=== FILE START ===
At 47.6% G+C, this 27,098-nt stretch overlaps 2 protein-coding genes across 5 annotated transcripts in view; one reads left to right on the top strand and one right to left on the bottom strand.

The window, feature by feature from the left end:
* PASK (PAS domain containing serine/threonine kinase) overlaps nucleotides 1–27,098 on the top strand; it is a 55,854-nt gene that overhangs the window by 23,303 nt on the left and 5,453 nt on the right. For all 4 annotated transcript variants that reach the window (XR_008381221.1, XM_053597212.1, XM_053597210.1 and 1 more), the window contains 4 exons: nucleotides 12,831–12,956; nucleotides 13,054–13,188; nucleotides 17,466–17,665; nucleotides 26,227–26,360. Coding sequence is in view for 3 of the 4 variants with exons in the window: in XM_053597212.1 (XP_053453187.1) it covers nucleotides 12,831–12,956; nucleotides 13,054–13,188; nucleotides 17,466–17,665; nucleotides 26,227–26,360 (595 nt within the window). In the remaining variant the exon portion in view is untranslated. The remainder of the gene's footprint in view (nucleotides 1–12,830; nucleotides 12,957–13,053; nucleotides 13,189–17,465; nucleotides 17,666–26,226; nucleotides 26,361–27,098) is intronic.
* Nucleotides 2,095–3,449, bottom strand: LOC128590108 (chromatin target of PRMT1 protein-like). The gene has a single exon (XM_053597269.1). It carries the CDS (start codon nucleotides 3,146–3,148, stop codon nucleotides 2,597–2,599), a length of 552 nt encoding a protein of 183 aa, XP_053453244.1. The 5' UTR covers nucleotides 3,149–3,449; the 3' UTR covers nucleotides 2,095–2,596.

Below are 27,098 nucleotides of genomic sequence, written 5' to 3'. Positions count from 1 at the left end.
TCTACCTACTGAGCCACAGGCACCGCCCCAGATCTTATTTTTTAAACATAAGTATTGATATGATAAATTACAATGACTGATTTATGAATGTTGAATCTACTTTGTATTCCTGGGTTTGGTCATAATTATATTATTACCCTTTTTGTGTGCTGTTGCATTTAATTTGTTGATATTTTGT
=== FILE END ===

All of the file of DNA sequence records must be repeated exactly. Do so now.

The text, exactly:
At 47.6% G+C, this 27,098-nt stretch overlaps 2 protein-coding genes across 5 annotated transcripts in view; one reads left to right on the top strand and one right to left on the bottom strand.

The window, feature by feature from the left end:
* PASK (PAS domain containing serine/threonine kinase) overlaps nucleotides 1–27,098 on the top strand; it is a 55,854-nt gene that overhangs the window by 23,303 nt on the left and 5,453 nt on the right. For all 4 annotated transcript variants that reach the window (XR_008381221.1, XM_053597212.1, XM_053597210.1 and 1 more), the window contains 4 exons: nucleotides 12,831–12,956; nucleotides 13,054–13,188; nucleotides 17,466–17,665; nucleotides 26,227–26,360. Coding sequence is in view for 3 of the 4 variants with exons in the window: in XM_053597212.1 (XP_053453187.1) it covers nucleotides 12,831–12,956; nucleotides 13,054–13,188; nucleotides 17,466–17,665; nucleotides 26,227–26,360 (595 nt within the window). In the remaining variant the exon portion in view is untranslated. The remainder of the gene's footprint in view (nucleotides 1–12,830; nucleotides 12,957–13,053; nucleotides 13,189–17,465; nucleotides 17,666–26,226; nucleotides 26,361–27,098) is intronic.
* Nucleotides 2,095–3,449, bottom strand: LOC128590108 (chromatin target of PRMT1 protein-like). The gene has a single exon (XM_053597269.1). It carries the CDS (start codon nucleotides 3,146–3,148, stop codon nucleotides 2,597–2,599), a length of 552 nt encoding a protein of 183 aa, XP_053453244.1. The 5' UTR covers nucleotides 3,149–3,449; the 3' UTR covers nucleotides 2,095–2,596.

Below are 27,098 nucleotides of genomic sequence, written 5' to 3'. Positions count from 1 at the left end.
TCTACCTACTGAGCCACAGGCACCGCCCCAGATCTTATTTTTTAAACATAAGTATTGATATGATAAATTACAATGACTGATTTATGAATGTTGAATCTACTTTGTATTCCTGGGTTTGGTCATAATTATATTATTACCCTTTTTGTGTGCTGTTGCATTTAATTTGTTGATATTTTGT